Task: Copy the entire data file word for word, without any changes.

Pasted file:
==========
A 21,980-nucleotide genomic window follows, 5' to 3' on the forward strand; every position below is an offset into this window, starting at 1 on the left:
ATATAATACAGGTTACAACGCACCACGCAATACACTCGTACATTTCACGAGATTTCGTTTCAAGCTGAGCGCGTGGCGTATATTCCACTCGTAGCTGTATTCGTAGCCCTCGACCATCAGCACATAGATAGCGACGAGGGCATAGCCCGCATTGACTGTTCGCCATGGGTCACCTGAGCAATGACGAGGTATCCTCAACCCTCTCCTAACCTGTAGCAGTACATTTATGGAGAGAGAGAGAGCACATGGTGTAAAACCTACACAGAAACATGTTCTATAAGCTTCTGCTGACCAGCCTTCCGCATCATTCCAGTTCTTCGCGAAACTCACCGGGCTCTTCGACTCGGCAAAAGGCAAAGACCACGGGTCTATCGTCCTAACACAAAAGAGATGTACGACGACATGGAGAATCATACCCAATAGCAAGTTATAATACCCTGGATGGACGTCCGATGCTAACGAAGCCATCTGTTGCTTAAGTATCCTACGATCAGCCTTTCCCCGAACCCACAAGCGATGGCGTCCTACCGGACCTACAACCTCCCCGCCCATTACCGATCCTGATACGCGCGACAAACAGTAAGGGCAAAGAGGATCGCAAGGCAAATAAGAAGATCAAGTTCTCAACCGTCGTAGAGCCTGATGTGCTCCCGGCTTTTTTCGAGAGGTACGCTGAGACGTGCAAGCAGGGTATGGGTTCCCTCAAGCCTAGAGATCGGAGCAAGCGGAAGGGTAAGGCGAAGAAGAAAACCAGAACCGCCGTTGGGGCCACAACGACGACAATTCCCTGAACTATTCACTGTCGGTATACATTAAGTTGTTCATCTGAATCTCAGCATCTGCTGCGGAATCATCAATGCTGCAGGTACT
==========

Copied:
A 21,980-nucleotide genomic window follows, 5' to 3' on the forward strand; every position below is an offset into this window, starting at 1 on the left:
ATATAATACAGGTTACAACGCACCACGCAATACACTCGTACATTTCACGAGATTTCGTTTCAAGCTGAGCGCGTGGCGTATATTCCACTCGTAGCTGTATTCGTAGCCCTCGACCATCAGCACATAGATAGCGACGAGGGCATAGCCCGCATTGACTGTTCGCCATGGGTCACCTGAGCAATGACGAGGTATCCTCAACCCTCTCCTAACCTGTAGCAGTACATTTATGGAGAGAGAGAGAGCACATGGTGTAAAACCTACACAGAAACATGTTCTATAAGCTTCTGCTGACCAGCCTTCCGCATCATTCCAGTTCTTCGCGAAACTCACCGGGCTCTTCGACTCGGCAAAAGGCAAAGACCACGGGTCTATCGTCCTAACACAAAAGAGATGTACGACGACATGGAGAATCATACCCAATAGCAAGTTATAATACCCTGGATGGACGTCCGATGCTAACGAAGCCATCTGTTGCTTAAGTATCCTACGATCAGCCTTTCCCCGAACCCACAAGCGATGGCGTCCTACCGGACCTACAACCTCCCCGCCCATTACCGATCCTGATACGCGCGACAAACAGTAAGGGCAAAGAGGATCGCAAGGCAAATAAGAAGATCAAGTTCTCAACCGTCGTAGAGCCTGATGTGCTCCCGGCTTTTTTCGAGAGGTACGCTGAGACGTGCAAGCAGGGTATGGGTTCCCTCAAGCCTAGAGATCGGAGCAAGCGGAAGGGTAAGGCGAAGAAGAAAACCAGAACCGCCGTTGGGGCCACAACGACGACAATTCCCTGAACTATTCACTGTCGGTATACATTAAGTTGTTCATCTGAATCTCAGCATCTGCTGCGGAATCATCAATGCTGCAGGTACT